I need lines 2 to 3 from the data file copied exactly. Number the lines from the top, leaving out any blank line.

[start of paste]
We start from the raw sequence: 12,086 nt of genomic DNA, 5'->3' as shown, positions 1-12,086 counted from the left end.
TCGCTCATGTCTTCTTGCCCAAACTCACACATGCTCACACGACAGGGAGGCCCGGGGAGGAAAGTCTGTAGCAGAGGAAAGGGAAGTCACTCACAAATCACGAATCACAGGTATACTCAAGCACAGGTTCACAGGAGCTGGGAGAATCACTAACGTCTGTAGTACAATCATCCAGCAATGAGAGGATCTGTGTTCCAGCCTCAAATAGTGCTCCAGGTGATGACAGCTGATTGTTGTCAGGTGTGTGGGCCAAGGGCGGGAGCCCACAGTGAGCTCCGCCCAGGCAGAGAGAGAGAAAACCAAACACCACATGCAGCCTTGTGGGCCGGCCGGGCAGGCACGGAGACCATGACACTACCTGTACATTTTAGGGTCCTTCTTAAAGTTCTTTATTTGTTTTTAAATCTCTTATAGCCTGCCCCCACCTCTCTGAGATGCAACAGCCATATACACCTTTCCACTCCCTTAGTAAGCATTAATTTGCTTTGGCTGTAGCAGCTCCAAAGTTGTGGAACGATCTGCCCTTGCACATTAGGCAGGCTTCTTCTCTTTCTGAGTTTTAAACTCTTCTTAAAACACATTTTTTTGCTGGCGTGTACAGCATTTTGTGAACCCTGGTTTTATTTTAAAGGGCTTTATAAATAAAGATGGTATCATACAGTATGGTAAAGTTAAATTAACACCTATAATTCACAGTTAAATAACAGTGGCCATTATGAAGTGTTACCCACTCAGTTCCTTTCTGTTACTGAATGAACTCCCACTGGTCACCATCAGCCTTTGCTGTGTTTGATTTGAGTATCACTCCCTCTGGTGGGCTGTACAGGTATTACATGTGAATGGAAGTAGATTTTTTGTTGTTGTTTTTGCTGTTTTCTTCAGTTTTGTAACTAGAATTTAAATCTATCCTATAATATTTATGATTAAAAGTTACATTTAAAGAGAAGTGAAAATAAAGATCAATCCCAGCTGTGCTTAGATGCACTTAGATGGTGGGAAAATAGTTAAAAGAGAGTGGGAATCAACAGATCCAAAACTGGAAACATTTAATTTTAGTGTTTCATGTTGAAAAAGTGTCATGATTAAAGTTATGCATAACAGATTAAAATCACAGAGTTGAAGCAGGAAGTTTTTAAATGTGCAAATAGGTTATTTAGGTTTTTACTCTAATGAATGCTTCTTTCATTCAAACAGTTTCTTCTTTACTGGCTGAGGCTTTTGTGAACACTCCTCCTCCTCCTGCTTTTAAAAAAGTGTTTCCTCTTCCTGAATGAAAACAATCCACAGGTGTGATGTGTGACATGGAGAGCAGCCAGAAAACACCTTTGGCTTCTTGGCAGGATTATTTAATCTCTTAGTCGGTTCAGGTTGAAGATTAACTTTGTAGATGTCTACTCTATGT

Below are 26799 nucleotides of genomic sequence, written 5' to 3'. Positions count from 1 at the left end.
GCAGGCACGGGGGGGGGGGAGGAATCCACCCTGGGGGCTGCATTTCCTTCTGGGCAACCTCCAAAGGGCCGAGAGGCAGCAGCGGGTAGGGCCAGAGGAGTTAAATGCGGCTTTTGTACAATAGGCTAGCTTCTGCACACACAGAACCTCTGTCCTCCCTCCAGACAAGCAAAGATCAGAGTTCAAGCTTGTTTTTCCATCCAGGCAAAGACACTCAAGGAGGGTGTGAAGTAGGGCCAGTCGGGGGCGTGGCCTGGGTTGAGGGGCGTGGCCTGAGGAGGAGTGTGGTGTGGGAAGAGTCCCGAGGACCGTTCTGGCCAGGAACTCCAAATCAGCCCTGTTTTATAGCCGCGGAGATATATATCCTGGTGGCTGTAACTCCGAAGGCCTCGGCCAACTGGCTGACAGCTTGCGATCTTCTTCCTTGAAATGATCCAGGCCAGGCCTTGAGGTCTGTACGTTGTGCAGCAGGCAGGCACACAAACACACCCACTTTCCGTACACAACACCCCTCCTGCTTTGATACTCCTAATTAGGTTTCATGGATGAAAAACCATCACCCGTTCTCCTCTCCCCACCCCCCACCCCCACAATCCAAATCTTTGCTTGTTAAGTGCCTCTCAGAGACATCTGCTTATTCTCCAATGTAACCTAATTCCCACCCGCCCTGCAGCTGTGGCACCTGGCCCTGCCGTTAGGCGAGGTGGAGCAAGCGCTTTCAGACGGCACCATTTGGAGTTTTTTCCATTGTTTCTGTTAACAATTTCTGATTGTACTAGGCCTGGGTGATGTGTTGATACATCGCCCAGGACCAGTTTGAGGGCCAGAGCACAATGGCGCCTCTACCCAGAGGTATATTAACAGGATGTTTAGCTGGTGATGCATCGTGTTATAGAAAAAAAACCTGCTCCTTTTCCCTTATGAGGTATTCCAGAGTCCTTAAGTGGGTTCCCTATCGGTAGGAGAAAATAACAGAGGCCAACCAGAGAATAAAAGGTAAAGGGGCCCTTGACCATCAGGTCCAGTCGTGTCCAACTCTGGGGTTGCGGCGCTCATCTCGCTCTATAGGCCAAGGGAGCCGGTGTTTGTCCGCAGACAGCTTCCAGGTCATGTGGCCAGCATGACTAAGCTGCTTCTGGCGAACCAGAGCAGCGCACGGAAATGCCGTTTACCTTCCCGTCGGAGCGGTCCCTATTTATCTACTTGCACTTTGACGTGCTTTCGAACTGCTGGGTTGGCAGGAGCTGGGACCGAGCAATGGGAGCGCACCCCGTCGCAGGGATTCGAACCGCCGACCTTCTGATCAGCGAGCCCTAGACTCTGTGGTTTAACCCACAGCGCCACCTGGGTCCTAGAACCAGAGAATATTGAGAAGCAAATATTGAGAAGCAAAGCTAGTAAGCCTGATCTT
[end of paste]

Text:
TCGCTCATGTCTTCTTGCCCAAACTCACACATGCTCACACGACAGGGAGGCCCGGGGAGGAAAGTCTGTAGCAGAGGAAAGGGAAGTCACTCACAAATCACGAATCACAGGTATACTCAAGCACAGGTTCACAGGAGCTGGGAGAATCACTAACGTCTGTAGTACAATCATCCAGCAATGAGAGGATCTGTGTTCCAGCCTCAAATAGTGCTCCAGGTGATGACAGCTGATTGTTGTCAGGTGTGTGGGCCAAGGGCGGGAGCCCACAGTGAGCTCCGCCCAGGCAGAGAGAGAGAAAACCAAACACCACATGCAGCCTTGTGGGCCGGCCGGGCAGGCACGGAGACCATGACACTACCTGTACATTTTAGGGTCCTTCTTAAAGTTCTTTATTTGTTTTTAAATCTCTTATAGCCTGCCCCCACCTCTCTGAGATGCAACAGCCATATACACCTTTCCACTCCCTTAGTAAGCATTAATTTGCTTTGGCTGTAGCAGCTCCAAAGTTGTGGAACGATCTGCCCTTGCACATTAGGCAGGCTTCTTCTCTTTCTGAGTTTTAAACTCTTCTTAAAACACATTTTTTTGCTGGCGTGTACAGCATTTTGTGAACCCTGGTTTTATTTTAAAGGGCTTTATAAATAAAGATGGTATCATACAGTATGGTAAAGTTAAATTAACACCTATAATTCACAGTTAAATAACAGTGGCCATTATGAAGTGTTACCCACTCAGTTCCTTTCTGTTACTGAATGAACTCCCACTGGTCACCATCAGCCTTTGCTGTGTTTGATTTGAGTATCACTCCCTCTGGTGGGCTGTACAGGTATTACATGTGAATGGAAGTAGATTTTTTGTTGTTGTTTTTGCTGTTTTCTTCAGTTTTGTAACTAGAATTTAAATCTATCCTATAATATTTATGATTAAAAGTTACATTTAAAGAGAAGTGAAAATAAAGATCAATCCCAGCTGTGCTTAGATGCACTTAGATGGTGGGAAAATAGTTAAAAGAGAGTGGGAATCAACAGATCCAAAACTGGAAACATTTAATTTTAGTGTTTCATGTTGAAAAAGTGTCATGATTAAAGTTATGCATAACAGATTAAAATCACAGAGTTGAAGCAGGAAGTTTTTAAATGTGCAAATAGGTTATTTAGGTTTTTACTCTAATGAATGCTTCTTTCATTCAAACAGTTTCTTCTTTACTGGCTGAGGCTTTTGTGAACACTCCTCCTCCTCCTGCTTTTAAAAAAGTGTTTCCTCTTCCTGAATGAAAACAATCCACAGGTGTGATGTGTGACATGGAGAGCAGCCAGAAAACACCTTTGGCTTCTTGGCAGGATTATTTAATCTCTTAGTCGGTTCAGGTTGAAGATTAACTTTGTAGATGTCTACTCTATGT

Below are 26799 nucleotides of genomic sequence, written 5' to 3'. Positions count from 1 at the left end.